I mean, to me it feels like her basic attitude towards the whole world is that it is not easy to trust anyone, so it is safer to defend herself in advance. And kicking with hindlegs is one of the best method of self-defence available for horses - a loud and clear signal for others to stay away. And how can I expect her to trust me when she generally speaking has problems with trusting anyone? So, I should help her to find how trust feels and what does it mean. Luckily enough my other horse, Velmu, has been doing very good work at that. With these thoughts I went to see my horses again. It was already dark, stars and the moon in the sky. In the dim light of the moon I met my horses. Again I softly touched Raiku, listening to how her body feels, listening to her breathing, and feeling my own heart beat, feeling my balance resting on my feet, feeling my breathing getting deeper and deeper. Where I felt a slight tension in Raiku's body I stopped there, thinking that my hand is like a small torch radiating warm light to ease her tensions. I heard and felt Raiku taking a deep breath, I saw her head hanging lower. It was so good and nice to be there that I felt almost sorry to go indoors to sleep. But I told myself that it is not wise to do too much at one go, I'd better stop when things are smooth, leaving Raiku with good memories about us being together.

Before I fell asleep I thought about the whole situation. I believe that Raiku's kicking is because of her traumas, and I believe that it is possible to help her. And I feel that I can learn to do that. I don't know everything beforehand, I know than even great masters like Mark Rashid might not always know how to heal a traumatized horse. But somehow I felt that I can just follow my intuition and see where it takes. I have learned a lot attending to horsemanship clinics by Noora Ehnqvist, she has showed the way, an now I have to take the necessary steps myself. I don't know if it will take a month, a year or more, but I don't care - not to try is a sure way to fail, so why not just try and see how things go.

Today I had couple of hours of free time at home before going to work. Again I went to spend a moment with Raiku - my intention was to see how it feels to touch her hips and to stand near her hindlegs. But first we started with just being there together, as I still want to reinforce the foundations, to make sure that she feels that my presence is OK. It sure felt so, she took her head next to mine, and as I closed my eyes and took a deep breath I heard her doing the same. I felt safe and peaceful and I guess she felt about the same. With that I moved on to touch her neck, shoulders, back, and hips. She didn't get nervous at all, and I allowed myself some time just to stop there, feeling my own fears fading away. After a moment Raiku showed that she would prefer me doing something else - but she didn't even try to kick, instead she just took two steps backwards, repositioning herself so that I was now standing next to her head. Once again we enjoyed a moment of mutual acceptance and peace. After that I went to again touch her hips, then returned back standing near her head. We did that couple of times. Then Raiku decided to start walking away from me. Without thinking too much about it I felt that since she herself offers to walk, I'll ask her to walk half a circe around me. So I asked her not to move away from me, but to turn right. That made her immediately annoyed - she showed her teeth, making a biting gesture towards my direction, with a fast pace she walked a whole cirlcle around me, and then stopped. I went to pet her as smoothly and friendly as I could.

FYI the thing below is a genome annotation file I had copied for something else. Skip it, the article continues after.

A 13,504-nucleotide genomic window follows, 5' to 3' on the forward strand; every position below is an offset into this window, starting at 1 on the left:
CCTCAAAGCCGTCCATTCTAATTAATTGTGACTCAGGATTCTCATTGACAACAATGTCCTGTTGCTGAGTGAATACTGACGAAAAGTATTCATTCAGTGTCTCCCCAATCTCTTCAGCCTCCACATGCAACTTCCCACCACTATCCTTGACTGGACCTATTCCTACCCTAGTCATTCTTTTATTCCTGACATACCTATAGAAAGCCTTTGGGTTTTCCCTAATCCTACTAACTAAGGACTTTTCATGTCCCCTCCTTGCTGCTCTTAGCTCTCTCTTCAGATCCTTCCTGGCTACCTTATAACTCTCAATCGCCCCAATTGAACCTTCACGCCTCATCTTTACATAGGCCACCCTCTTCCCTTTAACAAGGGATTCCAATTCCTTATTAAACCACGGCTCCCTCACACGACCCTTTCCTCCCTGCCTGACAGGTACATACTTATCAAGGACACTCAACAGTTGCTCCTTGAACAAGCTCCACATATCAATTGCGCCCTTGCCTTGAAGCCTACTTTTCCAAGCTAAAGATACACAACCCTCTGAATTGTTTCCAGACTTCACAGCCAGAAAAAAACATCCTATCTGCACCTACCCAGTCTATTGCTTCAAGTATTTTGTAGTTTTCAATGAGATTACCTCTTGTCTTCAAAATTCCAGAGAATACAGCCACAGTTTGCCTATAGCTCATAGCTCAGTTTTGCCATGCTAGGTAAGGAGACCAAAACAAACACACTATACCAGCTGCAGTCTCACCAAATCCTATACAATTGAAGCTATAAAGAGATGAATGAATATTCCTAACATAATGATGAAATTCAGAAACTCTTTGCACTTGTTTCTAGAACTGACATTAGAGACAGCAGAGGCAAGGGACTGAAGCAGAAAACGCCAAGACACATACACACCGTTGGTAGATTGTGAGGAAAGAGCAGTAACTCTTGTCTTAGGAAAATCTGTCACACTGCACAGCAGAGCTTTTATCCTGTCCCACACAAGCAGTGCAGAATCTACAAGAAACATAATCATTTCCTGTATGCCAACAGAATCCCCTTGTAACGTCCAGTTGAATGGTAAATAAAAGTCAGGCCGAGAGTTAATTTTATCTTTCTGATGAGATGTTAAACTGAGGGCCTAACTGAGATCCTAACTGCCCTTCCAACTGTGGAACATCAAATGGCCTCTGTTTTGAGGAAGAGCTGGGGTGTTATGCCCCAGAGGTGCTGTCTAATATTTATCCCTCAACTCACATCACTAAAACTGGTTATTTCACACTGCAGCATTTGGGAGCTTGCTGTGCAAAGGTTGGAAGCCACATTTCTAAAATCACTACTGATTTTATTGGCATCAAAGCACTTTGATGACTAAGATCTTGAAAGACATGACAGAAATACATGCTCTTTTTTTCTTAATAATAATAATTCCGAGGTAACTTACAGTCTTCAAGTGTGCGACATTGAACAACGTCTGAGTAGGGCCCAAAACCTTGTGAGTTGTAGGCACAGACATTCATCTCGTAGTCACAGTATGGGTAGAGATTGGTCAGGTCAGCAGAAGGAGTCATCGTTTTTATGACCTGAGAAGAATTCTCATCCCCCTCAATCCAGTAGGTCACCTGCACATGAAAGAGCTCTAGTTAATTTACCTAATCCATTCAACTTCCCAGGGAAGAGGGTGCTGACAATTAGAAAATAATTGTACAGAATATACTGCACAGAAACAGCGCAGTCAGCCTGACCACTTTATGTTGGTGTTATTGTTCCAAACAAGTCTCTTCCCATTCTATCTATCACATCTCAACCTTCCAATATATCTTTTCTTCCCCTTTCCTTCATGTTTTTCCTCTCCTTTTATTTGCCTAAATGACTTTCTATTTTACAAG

Well, I knew that I can't just stop there. If I did, I would leave her with the impression that standing still with me is nice, but if I ask her to do anything things become uncomfortable, and if she shows her teeth to me I soon quit and go away. No, instead I wanted to show her that even if I ask her to move to a certain direction it doesn't mean that the connection between us is ruined. Instead of forcing her to do anything I wanted to show her that doing things together could be nice and rewarding. So, peacefully I asked her to move again. She whipped her tail and made a kicking gesture with her hindleg, then started to make a circle - this time I asked her to stop when she had done half a circle. I went to cheer and to pet her. And asked again - this there was no kicking or biting, she was still walking in a nervous way but not as fast as she did a minute ago. I was satisfied with that - we were going to a good direction. I cheered her, let her loose and went indoors to rest a little. After a short while I returned with a piece of dried bread. Again I softly asked her to make half a circle. I asked her couple of times, seeing her becoming more and more relaxed each time. The first time I saw her taking two steps in a smooth and relaxed way I went to give her a piece of bread. That definitely was enough for this time. I went to change my gear and headed for the customers of the day.

I returned home at around ten pm and went to briefly visit the horses. This time it was cloudy with a hint of rain in the air. Raiku had no problems with haltering, and she wanted to know if I have any more of the dried bread. I didn't, and soon she wasn't asking any more. But otherwise she felt like being a bit more nervous than before. I decided to be as smooth as possible, just petting her and talking softly - making sure that I'm not asking her to do anything special. It was fine. So, I feel that we both are walking the path of trauma recovery, learning to trust each other.

mutual acceptance
mutual acceptance
tags: 
depression